I am currently formulating security best practices and requirements for ongoing Java software development in my department and have settled with a recommendation of using the Jasypt framework for encryption/decryption of service account credentials stored in application property files on the system. The general parent requirement from our Cyber Security team is that confidential data at rest must be protected through encryption, however there are no specifics provided on proper key management.
The appropriate scheme provided by Jasypt is to use a PBE algorithm that takes a secret passphrase as input and uses this to decrypt protected information in application properties files. You can provide the secret passphrase in a number of ways, and the most appropriate universal way that seems to balance convenience, supportability and security is to obtain this secret through a runtime user environment variable.
Setting a global environment variable is clearly not secure, and our system administrator claims we can't set it at the user level because he claims it would only be loaded as part of the bash profile, and that would mean the application would require being launched from a shell, which precludes it being run as a daemon process.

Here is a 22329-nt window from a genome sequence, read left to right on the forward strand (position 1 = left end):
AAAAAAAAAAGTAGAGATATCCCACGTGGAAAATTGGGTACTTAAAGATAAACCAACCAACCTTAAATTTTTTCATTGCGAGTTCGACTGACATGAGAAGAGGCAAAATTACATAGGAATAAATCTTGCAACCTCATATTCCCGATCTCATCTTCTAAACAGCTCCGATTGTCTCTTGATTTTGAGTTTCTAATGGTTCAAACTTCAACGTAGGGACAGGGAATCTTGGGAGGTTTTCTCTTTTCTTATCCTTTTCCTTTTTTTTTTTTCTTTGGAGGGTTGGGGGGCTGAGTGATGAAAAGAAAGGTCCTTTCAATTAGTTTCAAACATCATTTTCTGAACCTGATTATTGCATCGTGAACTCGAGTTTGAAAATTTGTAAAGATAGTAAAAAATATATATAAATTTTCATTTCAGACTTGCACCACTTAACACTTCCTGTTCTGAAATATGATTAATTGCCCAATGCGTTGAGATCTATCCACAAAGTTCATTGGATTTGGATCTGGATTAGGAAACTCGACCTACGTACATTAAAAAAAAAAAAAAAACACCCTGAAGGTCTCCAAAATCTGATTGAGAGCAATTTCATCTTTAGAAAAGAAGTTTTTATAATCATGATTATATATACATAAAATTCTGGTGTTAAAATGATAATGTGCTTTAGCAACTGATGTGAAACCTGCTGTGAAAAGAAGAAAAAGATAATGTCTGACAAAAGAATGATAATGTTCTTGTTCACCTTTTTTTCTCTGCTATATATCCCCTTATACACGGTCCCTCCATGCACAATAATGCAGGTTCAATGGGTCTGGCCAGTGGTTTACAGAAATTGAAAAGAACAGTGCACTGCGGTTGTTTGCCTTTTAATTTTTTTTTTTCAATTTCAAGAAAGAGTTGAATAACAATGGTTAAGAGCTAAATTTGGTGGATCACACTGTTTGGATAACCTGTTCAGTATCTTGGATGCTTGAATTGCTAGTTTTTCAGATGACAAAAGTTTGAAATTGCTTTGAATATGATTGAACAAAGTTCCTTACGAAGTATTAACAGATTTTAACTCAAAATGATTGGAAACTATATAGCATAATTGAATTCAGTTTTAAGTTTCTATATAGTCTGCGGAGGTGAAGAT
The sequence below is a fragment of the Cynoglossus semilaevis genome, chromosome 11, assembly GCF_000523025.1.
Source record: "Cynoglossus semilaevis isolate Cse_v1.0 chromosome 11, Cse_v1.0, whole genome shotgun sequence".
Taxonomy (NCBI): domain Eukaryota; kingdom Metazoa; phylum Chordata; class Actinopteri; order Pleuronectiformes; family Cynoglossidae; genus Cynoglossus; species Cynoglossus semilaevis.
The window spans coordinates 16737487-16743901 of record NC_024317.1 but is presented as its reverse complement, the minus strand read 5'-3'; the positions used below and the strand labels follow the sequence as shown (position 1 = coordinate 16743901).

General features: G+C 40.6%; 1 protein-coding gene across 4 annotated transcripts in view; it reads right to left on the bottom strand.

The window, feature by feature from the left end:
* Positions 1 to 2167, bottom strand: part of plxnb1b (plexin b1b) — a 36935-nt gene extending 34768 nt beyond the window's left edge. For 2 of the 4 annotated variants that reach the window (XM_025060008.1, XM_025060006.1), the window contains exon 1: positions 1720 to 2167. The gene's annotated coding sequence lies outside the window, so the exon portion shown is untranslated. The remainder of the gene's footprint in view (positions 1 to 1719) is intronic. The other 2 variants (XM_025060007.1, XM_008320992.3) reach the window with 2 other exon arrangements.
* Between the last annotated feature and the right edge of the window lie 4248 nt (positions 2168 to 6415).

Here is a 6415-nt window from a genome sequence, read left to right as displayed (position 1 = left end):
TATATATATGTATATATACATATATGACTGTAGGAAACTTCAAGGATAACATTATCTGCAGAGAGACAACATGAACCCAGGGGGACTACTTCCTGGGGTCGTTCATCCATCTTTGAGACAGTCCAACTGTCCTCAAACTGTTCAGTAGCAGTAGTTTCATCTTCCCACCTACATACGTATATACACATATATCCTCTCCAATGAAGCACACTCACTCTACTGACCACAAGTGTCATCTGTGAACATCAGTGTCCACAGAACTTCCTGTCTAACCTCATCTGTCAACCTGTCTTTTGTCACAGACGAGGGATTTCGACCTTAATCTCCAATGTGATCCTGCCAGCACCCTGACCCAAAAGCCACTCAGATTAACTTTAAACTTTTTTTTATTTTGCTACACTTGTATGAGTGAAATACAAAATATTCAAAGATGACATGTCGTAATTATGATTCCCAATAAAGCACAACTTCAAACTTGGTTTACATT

I was thinking that I could execute the application from a bash shell script where the necessary environment variable is set within the scope of the script before the Java application command is executed. I could then read protect that shell script file only to the runtime user of the daemon process.
The OS in question is RHEL 6.5 running on virtualized servers within our private intranet.
My question is, are there any noticeable exploits here where an attacker could derive the environment variable value somehow? For instance, by running bash history, grepping running processes, peeking at shared memory, etc?
In general are there are any major noticeable flaws with this approach?